Known variously as “CEO fraud,” and the “business email compromise,” this swindle is a sophisticated and increasingly common one targeting businesses working with foreign suppliers and/or businesses that regularly perform wire transfer payments. In January 2015, the FBI warned that cyber thieves stole nearly $215 million from businesses in the previous 14 months through such scams, which start when crooks spoof or hijack the email accounts of business executives or employees.
In February, con artists made off with a whopping $17.2 million from one of Omaha, Nebraska’s oldest companies — The Scoular Co., an employee-owned commodities trader. According to Omaha.com, an executive with the 800-employee company wired the money in installments last summer to a bank in China after receiving emails ordering him to do so.
The scam email that nearly cost Judy her job appeared to have come from her company’s chief financial officer, who she said is not usually in the office. The message was made to appear as though it was a conversation between the CFO and the CEO, in which the CEO told the CFO that money needed to be wired to China.
“$315,000 is definitely a high amount, but I did a transaction for $1.4 million before, and I wire money to China for goods that we buy from there,” she said. “But truly, the email did bother me. It didn’t feel quite right when it came in, but at no point did I think, ‘this is someone imitating the boss.'”
After sending a co-worker in finance instructions to execute the wire transfer, Judy sent a note to the CFO asking if she should also notify the CEO that the wire had been sent. When the response came back in wording she couldn’t imagine the CFO putting in writing, she studied the forwarded email more closely. Sure enough, Judy discovered the message had been sent from a domain name that was one look-alike letter different from her employer’s true domain name. Continue reading →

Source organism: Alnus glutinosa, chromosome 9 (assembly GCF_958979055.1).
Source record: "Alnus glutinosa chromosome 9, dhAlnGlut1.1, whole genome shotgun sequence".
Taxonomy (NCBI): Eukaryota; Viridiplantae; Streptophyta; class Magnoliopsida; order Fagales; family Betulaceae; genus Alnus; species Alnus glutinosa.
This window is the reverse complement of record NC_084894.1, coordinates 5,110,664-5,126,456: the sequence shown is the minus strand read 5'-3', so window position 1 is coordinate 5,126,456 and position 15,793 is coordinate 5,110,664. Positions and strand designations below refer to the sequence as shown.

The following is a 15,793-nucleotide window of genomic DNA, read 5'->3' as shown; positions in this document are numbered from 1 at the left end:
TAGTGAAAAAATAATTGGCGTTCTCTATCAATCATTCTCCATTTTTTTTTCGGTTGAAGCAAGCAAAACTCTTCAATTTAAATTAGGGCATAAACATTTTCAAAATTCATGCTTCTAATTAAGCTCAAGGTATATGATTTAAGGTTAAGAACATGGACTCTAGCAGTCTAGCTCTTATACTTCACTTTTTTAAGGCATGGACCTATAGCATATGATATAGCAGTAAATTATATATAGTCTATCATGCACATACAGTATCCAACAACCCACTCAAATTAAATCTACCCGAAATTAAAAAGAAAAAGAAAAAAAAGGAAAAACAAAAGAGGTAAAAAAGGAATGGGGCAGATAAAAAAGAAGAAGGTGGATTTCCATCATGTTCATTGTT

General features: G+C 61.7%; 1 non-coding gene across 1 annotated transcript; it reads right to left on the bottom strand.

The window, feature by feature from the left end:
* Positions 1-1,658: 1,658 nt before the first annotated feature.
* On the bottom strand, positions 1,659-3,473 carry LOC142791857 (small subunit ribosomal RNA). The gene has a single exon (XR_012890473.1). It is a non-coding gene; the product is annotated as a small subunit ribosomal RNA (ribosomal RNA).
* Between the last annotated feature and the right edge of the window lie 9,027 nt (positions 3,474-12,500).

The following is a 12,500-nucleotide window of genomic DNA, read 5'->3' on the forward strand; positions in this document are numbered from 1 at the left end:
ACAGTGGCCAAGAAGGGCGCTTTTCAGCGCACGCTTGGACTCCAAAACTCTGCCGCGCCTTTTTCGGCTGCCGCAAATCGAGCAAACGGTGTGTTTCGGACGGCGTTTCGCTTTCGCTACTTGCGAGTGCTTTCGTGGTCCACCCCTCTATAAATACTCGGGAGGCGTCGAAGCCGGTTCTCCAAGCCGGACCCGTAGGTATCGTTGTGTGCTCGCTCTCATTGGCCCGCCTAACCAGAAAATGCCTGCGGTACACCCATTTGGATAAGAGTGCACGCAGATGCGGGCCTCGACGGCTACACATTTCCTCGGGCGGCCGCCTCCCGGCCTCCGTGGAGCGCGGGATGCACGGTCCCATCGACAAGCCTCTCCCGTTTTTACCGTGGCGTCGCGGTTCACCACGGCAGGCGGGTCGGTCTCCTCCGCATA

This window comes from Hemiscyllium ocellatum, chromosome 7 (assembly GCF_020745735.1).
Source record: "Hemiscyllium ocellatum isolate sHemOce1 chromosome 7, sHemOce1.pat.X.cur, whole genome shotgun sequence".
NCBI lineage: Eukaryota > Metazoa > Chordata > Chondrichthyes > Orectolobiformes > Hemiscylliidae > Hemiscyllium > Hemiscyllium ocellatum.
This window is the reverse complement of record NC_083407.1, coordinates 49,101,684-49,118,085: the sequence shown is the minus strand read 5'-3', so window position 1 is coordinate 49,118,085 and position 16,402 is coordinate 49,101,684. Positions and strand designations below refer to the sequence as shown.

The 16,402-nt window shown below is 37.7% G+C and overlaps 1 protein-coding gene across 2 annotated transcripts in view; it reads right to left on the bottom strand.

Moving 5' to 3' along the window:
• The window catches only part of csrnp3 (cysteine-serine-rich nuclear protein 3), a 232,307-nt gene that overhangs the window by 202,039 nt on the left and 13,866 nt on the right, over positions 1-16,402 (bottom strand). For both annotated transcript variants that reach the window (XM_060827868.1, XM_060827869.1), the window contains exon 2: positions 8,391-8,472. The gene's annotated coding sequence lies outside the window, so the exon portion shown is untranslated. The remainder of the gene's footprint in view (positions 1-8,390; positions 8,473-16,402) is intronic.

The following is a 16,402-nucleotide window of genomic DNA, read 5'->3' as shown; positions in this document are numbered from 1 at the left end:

Anthem Inc., the nation’s second largest health insurer, disclosed Wednesday that hackers had broken into its servers and stolen Social Security numbers and other personal data from all of its business lines. Given the company’s size, this breach could end up impacting tens of millions of Americans.
Anthem didn’t specify how many consumer records may have been breached, but it did say all of the company’s business units are affected. The figures from Anthem’s Web site offer a glimpse at just how big this breach could be: “With nearly 69 million people served by its affiliated companies including more than 37 million enrolled in its family of health plans, Anthem is one of the nation’s leading health benefits companies.”
The company said it is conducting an extensive IT forensic investigation to determine what members are impacted.
“We are working around the clock to determine how many people have been impacted and will notify all Anthem members who are impacted through a written communication,” Anthem said in question and answer page released about the breach.
Formerly known as Wellpoint Inc., Anthem said in a statement that the company was the target of a “very sophisticated external cyber attack” that exposed names, dates of birth, member ID/ Social Security numbers, addresses, phone numbers, email addresses and employment information. The company stressed that the exposed data did not include medical records or financial information. Continue reading →
Distributed denial-of-service (DDoS) attacks designed to silence end users and sideline Web sites grew with alarming frequency and size last year, according to new data released this week. Those findings dovetail quite closely with the attack patterns seen against this Web site over the past year.
Arbor Networks, a major provider of services to help block DDoS assaults, surveyed nearly 300 companies and found that 38% of respondents saw more than 21 DDoS attacks per month. That’s up from a quarter of all respondents reporting 21 or more DDoS attacks the year prior.
KrebsOnSecurity is squarely within that 38 percent camp: In the month of December 2014 alone, Prolexic (the Akamai-owned company that protects my site from DDoS attacks) logged 26 distinct attacks on my site. That’s almost one attack per day, but since many of the attacks spanned multiple days, the site was virtually under constant assault all month.
Arbor also found that attackers continue to use reflection/amplification techniques to create gigantic attacks. The largest reported attack was 400 Gbps, with other respondents reporting attacks of 300 Gbps, 200 Gbps and 170 Gbps. Another six respondents reported events that exceeded the 100 Gbps threshold. In February 2014, I wrote about the largest attack to hit this site to date — which clocked in at just shy of 200 Gbps.